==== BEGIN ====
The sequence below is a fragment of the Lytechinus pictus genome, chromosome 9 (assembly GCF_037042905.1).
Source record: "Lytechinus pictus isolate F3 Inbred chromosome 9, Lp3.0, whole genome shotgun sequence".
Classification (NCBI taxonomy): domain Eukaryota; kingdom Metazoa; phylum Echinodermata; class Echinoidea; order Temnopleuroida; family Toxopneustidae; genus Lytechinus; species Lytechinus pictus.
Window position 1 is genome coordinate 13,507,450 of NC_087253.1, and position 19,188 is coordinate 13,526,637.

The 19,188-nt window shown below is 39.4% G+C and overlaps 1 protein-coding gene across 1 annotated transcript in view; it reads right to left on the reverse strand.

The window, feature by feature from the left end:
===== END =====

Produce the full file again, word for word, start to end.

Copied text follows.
The sequence below is a fragment of the Lytechinus pictus genome, chromosome 9 (assembly GCF_037042905.1).
Source record: "Lytechinus pictus isolate F3 Inbred chromosome 9, Lp3.0, whole genome shotgun sequence".
Classification (NCBI taxonomy): domain Eukaryota; kingdom Metazoa; phylum Echinodermata; class Echinoidea; order Temnopleuroida; family Toxopneustidae; genus Lytechinus; species Lytechinus pictus.
Window position 1 is genome coordinate 13,507,450 of NC_087253.1, and position 19,188 is coordinate 13,526,637.

The 19,188-nt window shown below is 39.4% G+C and overlaps 1 protein-coding gene across 1 annotated transcript in view; it reads right to left on the reverse strand.

The window, feature by feature from the left end: